When I arrived at Lamborghini's Sant'Agata factory in July 1986 to test a Countach 5000 Quattrovalvole, I parked, entered the gatehouse and said that I had an appointment with Mr Audetto. I was on time and I was made to wait for 45 minutes.

Then Audetto arrived. "Ah, Peter," he said, "what you doing here today? We expect you next week..."

I showed him a sheaf of faxes with that day's date mentioned, with his name on them.

After that I understood that everything Mr Audetto said should be divided by three.


#45 chr1s

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Posted 16 July 2013 - 21:14

but how much of the politicing came from Audetto? No wonder Lauda threatened to punch him.


I always thought it was Roberto Nosetto that Lauda threatend to punch?

#46 bathceltic

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Posted 25 July 2013 - 20:34

Slightly off thread. in these programmes on Hunt footage of him hitting the Canadian marshal is quite common and the hunt sheene documentary has 2 seconds of the crash with Mass on it about 3.45 minutes in. Does anybody know an arcive film that would have the punch, the crash and a bit more of the race. I was only 7 at the time but have memories of my older brothers watching the incident. From what I know the race was not televised as such.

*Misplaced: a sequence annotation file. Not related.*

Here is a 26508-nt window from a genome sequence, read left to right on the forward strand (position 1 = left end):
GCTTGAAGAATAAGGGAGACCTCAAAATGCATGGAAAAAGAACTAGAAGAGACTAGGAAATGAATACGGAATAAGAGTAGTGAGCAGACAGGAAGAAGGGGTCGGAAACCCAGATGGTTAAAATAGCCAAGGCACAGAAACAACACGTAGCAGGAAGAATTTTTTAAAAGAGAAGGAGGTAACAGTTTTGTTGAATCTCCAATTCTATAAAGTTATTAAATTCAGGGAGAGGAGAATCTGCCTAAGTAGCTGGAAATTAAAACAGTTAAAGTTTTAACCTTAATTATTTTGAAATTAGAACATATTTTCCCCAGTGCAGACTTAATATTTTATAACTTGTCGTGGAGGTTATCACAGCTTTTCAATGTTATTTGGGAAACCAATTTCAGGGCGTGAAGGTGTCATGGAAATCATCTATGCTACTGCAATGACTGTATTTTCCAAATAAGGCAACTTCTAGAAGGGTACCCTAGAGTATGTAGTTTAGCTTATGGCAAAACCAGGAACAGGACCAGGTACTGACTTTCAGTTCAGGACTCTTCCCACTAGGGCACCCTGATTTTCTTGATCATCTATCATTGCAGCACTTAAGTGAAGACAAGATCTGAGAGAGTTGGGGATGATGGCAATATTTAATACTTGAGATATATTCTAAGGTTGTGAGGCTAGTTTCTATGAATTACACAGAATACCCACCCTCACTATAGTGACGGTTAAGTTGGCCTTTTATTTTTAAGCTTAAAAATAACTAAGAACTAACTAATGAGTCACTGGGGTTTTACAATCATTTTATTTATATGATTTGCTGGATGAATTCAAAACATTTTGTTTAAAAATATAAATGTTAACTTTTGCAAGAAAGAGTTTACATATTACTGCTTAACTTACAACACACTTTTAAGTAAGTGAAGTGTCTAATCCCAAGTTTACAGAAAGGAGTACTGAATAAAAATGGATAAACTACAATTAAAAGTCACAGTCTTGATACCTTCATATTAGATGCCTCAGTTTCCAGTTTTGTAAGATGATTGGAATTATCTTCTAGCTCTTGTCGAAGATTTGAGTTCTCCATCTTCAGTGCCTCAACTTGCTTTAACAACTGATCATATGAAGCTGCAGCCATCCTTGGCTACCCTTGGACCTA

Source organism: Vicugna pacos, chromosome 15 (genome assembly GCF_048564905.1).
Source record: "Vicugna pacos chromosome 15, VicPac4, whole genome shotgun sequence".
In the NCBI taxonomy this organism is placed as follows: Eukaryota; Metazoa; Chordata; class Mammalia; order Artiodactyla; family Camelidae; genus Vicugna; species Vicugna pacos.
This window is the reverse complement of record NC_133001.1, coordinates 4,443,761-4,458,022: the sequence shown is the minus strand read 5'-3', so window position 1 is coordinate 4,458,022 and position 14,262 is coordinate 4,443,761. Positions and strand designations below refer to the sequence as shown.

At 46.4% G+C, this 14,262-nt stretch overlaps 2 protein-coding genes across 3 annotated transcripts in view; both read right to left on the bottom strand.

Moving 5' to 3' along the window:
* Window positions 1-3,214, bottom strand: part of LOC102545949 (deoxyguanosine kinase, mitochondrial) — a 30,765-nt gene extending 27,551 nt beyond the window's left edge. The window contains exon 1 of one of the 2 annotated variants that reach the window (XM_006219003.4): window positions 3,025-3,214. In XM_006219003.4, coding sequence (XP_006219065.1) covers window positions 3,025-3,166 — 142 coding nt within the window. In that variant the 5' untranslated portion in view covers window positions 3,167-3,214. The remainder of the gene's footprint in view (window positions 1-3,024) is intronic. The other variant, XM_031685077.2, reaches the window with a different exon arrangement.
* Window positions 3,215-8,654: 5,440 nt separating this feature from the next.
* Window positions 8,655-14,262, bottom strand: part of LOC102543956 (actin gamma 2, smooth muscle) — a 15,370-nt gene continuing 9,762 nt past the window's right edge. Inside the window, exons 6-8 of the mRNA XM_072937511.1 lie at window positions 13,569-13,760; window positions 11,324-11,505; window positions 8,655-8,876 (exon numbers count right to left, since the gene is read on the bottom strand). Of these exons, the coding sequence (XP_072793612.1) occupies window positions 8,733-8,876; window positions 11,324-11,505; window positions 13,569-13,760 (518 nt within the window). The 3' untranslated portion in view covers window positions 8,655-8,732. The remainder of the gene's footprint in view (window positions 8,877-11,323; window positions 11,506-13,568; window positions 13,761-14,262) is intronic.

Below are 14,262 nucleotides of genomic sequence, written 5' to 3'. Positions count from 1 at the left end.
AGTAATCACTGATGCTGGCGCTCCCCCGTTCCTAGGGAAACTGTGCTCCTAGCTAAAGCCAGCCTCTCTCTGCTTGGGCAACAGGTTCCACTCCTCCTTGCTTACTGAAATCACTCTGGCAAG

I am sure the 'punch' has been discussed else where but here are three very varying articles on the poor (or not so poor according to one of the articles) victim-the marshal.
http://www.roadandtr...s-mosport-punch
http://thegarageblog...
http://www.motorspor...hunt-the-punch/

Edited by bathceltic, 25 July 2013 - 21:05.


#47 mfd

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Posted 25 July 2013 - 21:52

archive film of the race




#48 bathceltic

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Posted 25 July 2013 - 22:07

Cheers, the afava reviews were good but no punch or crash with Mass. Brunswick didn't cover it, so I wonder what archive reviews the punch clip and crash clip come from?